- You can find other great books to read. When I see an intriguing title, or an interesting book that a friend is reading, all I have to do is click it to add it to my “to read” shelf. This is one great way to make sure you never run out of interesting books to read.
- You can recommend books to others. Goodreads has a feature that allows you to make a specific recommendation to a friend.
- You can get books recommended automatically. Goodreads also automatically recommends books to you once you’ve rated a few of your own. If you’re an eclectic reader — like I am — Goodreads may be a bit confused about what to recommend next, but at least you’ll get a few interesting suggestions auto-generated for you.
- You can keep up with what your friends are reading. The social aspect of Goodreads is one of the most enjoyable. Since I don’t get to talk to (or see) some of my friends in person, I like to dialogue with them on Goodreads about books that they’re reading.
(Now if only they’d make a social networking site for politics; but then, there’d be nothing to post on Facebook until after November. )
If you like to keep records of what you read, when you read it, and what you thought about it, Goodreads is perfect for you. You can input information on when you started a book, when you finished it, where you got it, whether or not you own it, how how many times you’ve read it, and all kinds of other information. And, if you so desire, you can even export all this information in an Excel spreadsheet!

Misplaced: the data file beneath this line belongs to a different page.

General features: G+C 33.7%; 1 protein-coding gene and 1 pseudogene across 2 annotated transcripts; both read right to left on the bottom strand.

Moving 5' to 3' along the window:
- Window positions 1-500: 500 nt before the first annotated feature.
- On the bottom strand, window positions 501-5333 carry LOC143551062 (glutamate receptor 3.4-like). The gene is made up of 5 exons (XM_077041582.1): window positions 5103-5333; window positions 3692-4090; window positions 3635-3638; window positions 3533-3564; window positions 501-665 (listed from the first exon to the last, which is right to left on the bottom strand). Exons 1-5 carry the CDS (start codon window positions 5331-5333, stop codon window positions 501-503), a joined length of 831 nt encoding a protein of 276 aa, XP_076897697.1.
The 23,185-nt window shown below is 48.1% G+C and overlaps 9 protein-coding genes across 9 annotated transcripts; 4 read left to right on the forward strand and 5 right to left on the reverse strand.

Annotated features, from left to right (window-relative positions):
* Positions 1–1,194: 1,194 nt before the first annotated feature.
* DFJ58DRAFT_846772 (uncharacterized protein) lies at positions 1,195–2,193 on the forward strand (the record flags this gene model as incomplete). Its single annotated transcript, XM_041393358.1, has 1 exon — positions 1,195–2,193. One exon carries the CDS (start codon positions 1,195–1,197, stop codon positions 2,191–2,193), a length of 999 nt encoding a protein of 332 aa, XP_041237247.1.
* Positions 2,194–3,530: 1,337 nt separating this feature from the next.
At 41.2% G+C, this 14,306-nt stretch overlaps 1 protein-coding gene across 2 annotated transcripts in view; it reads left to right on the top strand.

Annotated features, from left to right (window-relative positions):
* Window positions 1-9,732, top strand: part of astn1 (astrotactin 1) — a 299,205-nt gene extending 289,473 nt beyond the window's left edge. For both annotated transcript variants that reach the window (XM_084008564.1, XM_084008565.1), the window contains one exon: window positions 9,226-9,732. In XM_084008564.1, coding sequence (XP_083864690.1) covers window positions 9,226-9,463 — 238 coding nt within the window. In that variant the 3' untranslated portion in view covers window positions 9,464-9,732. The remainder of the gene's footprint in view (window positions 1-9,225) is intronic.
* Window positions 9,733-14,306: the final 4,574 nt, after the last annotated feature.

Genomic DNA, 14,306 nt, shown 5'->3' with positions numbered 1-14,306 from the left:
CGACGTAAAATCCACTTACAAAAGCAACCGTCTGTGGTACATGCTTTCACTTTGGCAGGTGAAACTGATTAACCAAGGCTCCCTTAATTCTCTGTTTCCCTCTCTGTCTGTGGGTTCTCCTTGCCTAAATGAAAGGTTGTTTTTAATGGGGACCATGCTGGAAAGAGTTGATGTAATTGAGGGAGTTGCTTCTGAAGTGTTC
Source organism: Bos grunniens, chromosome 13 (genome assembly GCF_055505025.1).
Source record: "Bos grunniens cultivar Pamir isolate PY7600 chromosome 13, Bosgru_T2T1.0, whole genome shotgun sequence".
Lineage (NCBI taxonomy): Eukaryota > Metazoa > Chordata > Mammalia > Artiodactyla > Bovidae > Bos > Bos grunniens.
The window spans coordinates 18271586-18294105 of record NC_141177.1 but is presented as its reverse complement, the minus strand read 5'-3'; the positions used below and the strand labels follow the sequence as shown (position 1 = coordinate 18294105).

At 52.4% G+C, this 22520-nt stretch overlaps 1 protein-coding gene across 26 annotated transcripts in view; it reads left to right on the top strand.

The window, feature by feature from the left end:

If you’ve kept your reading recorded elsewhere, you can batch import those books to Goodreads. I did this last year, and imported some of my reading from my blog, by using the link to posts that included links to the books in Amazon. You can import from an Excel file, which makes it a great use for those who have been tracking for years, but want to transfer to Goodreads.
7. Goodreads is user friendly.
Perhaps what I like best about Goodreads is that it offers these benefits, but it is also easy to use. Much of that is filled in in the details above.
I like that I can access Goodreads from personal computer, but also be able to update it via iPhone when I’m on the go.
The one aspect on Goodreads that I wish were slightly different would be the rating system. It is only a 5-star rating scale, and you can rate a book from 1 to 5. However, when you hover over the stars, you see that 3 -stars means “liked it,” and 4-stars, “really liked it.” And 2-stars even means, “it was ok.” When I see a 2-star rating on a 5-star scale, I interpret that to mean 40%, which in my mind does not mean “it was ok.”
So, using the star ratings can mean different things to different people, and if a review isn’t included, it can be hard to interpret what the person really thought about the book. (Or even what I thought about the book when I go back and skim over my reading from the past.)
Do you use Goodreads to keep track of your reading? What are your favorite features? If you keep track with something other than Goodreads, what do you use?